SAN FRANCISCO (CN) - A federal judge whittled down a case claiming Monterey County refused to help a mentally ill man who later fatally stabbed a taxi driver and then hanged himself in jail.
Silvia Guersenzvaig sued Monterey County, several local and county law enforcement officers and two hospitals over their involvement in the death of her 20-year-old son, Joshua Claypole.
Claypole appeared at the Community Hospital of Monterey Peninsula in May 2013 asking for help, having been a patient at the hospital before. He had just been released from the county jail in Redwood City after his car was impounded because he was suspected of driving under the influence.
The hospital staff called the police and ordered Claypole to leave, and several hours later Claypole fatally stabbed a taxi driver.
While in the custody of the Seaside and Monterey police departments - and later the Monterey County Sheriff's Department - Claypole exhibited signs of mental illness and suicidal ideation, including comments about how he wanted to die by lethal injection and have his body cremated.
But the officers never evaluated Claypole for mental illness and although they briefly placed him on suicide watch, Claypole was soon returned to the jail's general population. He was found hours later, hanging in his cell from a noose made of torn bed sheets.
His mother sued for violations of the First and Fourteenth Amendments, medical malpractice and wrongful death.
In a ruling Monday, U.S. District Judge Beth Labson Freeman denied most of the parties' cross-motions for summary judgment on the claims, but granted a few.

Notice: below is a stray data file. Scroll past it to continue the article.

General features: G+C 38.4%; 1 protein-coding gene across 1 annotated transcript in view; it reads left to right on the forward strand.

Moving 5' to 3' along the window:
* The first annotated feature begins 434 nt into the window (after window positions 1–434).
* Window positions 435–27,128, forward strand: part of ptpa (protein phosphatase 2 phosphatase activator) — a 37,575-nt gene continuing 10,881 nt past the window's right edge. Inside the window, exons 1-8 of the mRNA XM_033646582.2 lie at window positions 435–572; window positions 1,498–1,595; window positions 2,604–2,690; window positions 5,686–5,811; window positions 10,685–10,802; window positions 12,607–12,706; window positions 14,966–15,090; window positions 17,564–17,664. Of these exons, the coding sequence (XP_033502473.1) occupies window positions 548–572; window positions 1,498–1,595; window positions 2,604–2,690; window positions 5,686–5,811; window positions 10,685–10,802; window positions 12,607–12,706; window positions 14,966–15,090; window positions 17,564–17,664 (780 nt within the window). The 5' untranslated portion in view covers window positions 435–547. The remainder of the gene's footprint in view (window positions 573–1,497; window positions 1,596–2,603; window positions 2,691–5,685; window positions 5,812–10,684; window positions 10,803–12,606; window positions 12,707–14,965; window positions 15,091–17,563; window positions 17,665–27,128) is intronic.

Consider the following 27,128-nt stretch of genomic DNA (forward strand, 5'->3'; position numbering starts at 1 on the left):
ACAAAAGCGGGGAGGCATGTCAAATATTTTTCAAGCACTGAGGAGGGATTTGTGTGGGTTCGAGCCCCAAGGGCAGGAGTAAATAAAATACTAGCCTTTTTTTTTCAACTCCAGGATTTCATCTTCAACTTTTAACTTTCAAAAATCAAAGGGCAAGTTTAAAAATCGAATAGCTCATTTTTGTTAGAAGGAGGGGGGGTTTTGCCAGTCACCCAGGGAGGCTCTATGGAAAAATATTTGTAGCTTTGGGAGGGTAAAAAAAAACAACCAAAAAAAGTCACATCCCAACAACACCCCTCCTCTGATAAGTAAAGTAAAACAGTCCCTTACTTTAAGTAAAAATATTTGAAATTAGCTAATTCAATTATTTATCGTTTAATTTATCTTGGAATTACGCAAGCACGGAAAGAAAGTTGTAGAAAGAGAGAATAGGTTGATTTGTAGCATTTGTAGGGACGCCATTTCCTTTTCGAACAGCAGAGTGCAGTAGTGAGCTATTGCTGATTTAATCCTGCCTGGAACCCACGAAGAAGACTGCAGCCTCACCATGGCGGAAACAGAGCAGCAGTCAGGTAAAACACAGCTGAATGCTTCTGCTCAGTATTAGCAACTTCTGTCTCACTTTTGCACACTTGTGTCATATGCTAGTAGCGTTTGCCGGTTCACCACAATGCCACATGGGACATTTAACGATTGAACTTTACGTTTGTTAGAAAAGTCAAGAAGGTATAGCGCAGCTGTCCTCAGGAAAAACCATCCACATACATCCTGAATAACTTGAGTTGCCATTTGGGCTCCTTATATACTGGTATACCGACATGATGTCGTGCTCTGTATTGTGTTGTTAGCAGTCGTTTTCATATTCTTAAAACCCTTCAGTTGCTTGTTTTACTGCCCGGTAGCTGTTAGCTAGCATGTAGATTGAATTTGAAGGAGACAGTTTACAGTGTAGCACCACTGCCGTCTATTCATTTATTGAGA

For instance, she found for defendant Erika Kaye - a sergeant at the Monterey County sheriff's office - on the deliberate indifference, wrongful death and negligent supervision claims, finding that there was no evidence presented to show that Kaye's response to Claypole's medical need was unconstitutionally inadequate.
Most of the other claims against the county defendants, however, Freeman let stand.
As for the case's medical defendants - California Forensic Medical Group and Dr. Taylor Fithian - Freeman found there was a triable issue of fact as to whether their medical policies were unconstitutionally inadequate.
The policies in question include the medical group's policy of sending inmates with mental illness to certain pods upon release from suicide watch, according to the ruling.
Freeman denied all cross-motions for summary judgment against the medical defendants except for the claim of "failure to summon medical care," on which she found for the defendants.
The case will proceed in Federal Court.
Neither side's lead counsel immediately responded to emails requesting comment on Wednesday afternoon.
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